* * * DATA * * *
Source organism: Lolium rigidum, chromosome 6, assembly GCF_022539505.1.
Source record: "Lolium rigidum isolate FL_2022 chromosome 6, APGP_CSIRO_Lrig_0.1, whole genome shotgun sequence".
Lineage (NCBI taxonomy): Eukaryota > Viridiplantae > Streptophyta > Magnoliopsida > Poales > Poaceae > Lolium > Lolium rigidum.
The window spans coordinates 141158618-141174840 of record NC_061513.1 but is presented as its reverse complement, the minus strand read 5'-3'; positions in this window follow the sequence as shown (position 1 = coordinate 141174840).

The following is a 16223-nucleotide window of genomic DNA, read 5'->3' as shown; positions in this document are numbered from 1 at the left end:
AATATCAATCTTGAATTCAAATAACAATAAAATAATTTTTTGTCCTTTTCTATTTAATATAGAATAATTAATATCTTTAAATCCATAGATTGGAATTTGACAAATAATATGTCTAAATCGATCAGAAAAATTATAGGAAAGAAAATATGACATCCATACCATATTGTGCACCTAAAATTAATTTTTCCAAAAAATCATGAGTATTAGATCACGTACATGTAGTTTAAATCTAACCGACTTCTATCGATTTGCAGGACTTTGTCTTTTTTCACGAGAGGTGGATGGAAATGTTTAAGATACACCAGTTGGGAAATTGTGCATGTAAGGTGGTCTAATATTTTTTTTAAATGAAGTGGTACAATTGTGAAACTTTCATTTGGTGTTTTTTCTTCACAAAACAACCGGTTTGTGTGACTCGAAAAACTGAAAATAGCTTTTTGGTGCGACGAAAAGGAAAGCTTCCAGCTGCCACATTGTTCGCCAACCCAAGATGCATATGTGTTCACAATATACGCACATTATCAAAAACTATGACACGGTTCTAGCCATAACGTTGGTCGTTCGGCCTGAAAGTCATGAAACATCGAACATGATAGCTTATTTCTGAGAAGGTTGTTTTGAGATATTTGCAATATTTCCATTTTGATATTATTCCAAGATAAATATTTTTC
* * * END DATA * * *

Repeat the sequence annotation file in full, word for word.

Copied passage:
Source organism: Lolium rigidum, chromosome 6, assembly GCF_022539505.1.
Source record: "Lolium rigidum isolate FL_2022 chromosome 6, APGP_CSIRO_Lrig_0.1, whole genome shotgun sequence".
Lineage (NCBI taxonomy): Eukaryota > Viridiplantae > Streptophyta > Magnoliopsida > Poales > Poaceae > Lolium > Lolium rigidum.
The window spans coordinates 141158618-141174840 of record NC_061513.1 but is presented as its reverse complement, the minus strand read 5'-3'; positions in this window follow the sequence as shown (position 1 = coordinate 141174840).

The following is a 16223-nucleotide window of genomic DNA, read 5'->3' as shown; positions in this document are numbered from 1 at the left end:
AATATCAATCTTGAATTCAAATAACAATAAAATAATTTTTTGTCCTTTTCTATTTAATATAGAATAATTAATATCTTTAAATCCATAGATTGGAATTTGACAAATAATATGTCTAAATCGATCAGAAAAATTATAGGAAAGAAAATATGACATCCATACCATATTGTGCACCTAAAATTAATTTTTCCAAAAAATCATGAGTATTAGATCACGTACATGTAGTTTAAATCTAACCGACTTCTATCGATTTGCAGGACTTTGTCTTTTTTCACGAGAGGTGGATGGAAATGTTTAAGATACACCAGTTGGGAAATTGTGCATGTAAGGTGGTCTAATATTTTTTTTAAATGAAGTGGTACAATTGTGAAACTTTCATTTGGTGTTTTTTCTTCACAAAACAACCGGTTTGTGTGACTCGAAAAACTGAAAATAGCTTTTTGGTGCGACGAAAAGGAAAGCTTCCAGCTGCCACATTGTTCGCCAACCCAAGATGCATATGTGTTCACAATATACGCACATTATCAAAAACTATGACACGGTTCTAGCCATAACGTTGGTCGTTCGGCCTGAAAGTCATGAAACATCGAACATGATAGCTTATTTCTGAGAAGGTTGTTTTGAGATATTTGCAATATTTCCATTTTGATATTATTCCAAGATAAATATTTTTC